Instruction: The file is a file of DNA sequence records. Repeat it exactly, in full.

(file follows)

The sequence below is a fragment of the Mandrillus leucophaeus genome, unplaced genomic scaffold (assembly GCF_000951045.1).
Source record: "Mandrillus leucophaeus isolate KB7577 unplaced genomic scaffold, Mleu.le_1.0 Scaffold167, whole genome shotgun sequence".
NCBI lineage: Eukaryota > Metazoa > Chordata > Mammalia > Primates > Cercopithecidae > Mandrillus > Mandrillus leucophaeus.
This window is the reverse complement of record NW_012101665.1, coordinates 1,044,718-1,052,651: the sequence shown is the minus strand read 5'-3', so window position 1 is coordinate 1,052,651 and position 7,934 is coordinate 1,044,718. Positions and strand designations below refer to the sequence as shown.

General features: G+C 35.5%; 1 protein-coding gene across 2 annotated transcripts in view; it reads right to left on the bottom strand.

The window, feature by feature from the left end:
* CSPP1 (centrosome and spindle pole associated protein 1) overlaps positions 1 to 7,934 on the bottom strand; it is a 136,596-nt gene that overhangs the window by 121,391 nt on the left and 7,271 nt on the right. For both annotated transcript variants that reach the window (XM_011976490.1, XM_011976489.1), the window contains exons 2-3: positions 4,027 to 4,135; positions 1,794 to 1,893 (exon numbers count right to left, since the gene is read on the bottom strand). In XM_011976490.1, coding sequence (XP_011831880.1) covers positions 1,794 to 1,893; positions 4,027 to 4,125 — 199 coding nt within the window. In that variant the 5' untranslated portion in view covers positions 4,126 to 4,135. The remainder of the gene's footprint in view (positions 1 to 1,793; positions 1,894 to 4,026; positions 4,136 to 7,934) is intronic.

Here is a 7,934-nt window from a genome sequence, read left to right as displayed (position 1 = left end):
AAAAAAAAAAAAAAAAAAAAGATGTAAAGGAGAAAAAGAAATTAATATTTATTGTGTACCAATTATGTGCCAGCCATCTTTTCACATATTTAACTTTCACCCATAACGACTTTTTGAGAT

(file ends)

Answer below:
The sequence below is a fragment of the Mandrillus leucophaeus genome, unplaced genomic scaffold (assembly GCF_000951045.1).
Source record: "Mandrillus leucophaeus isolate KB7577 unplaced genomic scaffold, Mleu.le_1.0 Scaffold167, whole genome shotgun sequence".
NCBI lineage: Eukaryota > Metazoa > Chordata > Mammalia > Primates > Cercopithecidae > Mandrillus > Mandrillus leucophaeus.
This window is the reverse complement of record NW_012101665.1, coordinates 1,044,718-1,052,651: the sequence shown is the minus strand read 5'-3', so window position 1 is coordinate 1,052,651 and position 7,934 is coordinate 1,044,718. Positions and strand designations below refer to the sequence as shown.

General features: G+C 35.5%; 1 protein-coding gene across 2 annotated transcripts in view; it reads right to left on the bottom strand.

The window, feature by feature from the left end:
* CSPP1 (centrosome and spindle pole associated protein 1) overlaps positions 1 to 7,934 on the bottom strand; it is a 136,596-nt gene that overhangs the window by 121,391 nt on the left and 7,271 nt on the right. For both annotated transcript variants that reach the window (XM_011976490.1, XM_011976489.1), the window contains exons 2-3: positions 4,027 to 4,135; positions 1,794 to 1,893 (exon numbers count right to left, since the gene is read on the bottom strand). In XM_011976490.1, coding sequence (XP_011831880.1) covers positions 1,794 to 1,893; positions 4,027 to 4,125 — 199 coding nt within the window. In that variant the 5' untranslated portion in view covers positions 4,126 to 4,135. The remainder of the gene's footprint in view (positions 1 to 1,793; positions 1,894 to 4,026; positions 4,136 to 7,934) is intronic.

Here is a 7,934-nt window from a genome sequence, read left to right as displayed (position 1 = left end):
AAAAAAAAAAAAAAAAAAAAGATGTAAAGGAGAAAAAGAAATTAATATTTATTGTGTACCAATTATGTGCCAGCCATCTTTTCACATATTTAACTTTCACCCATAACGACTTTTTGAGAT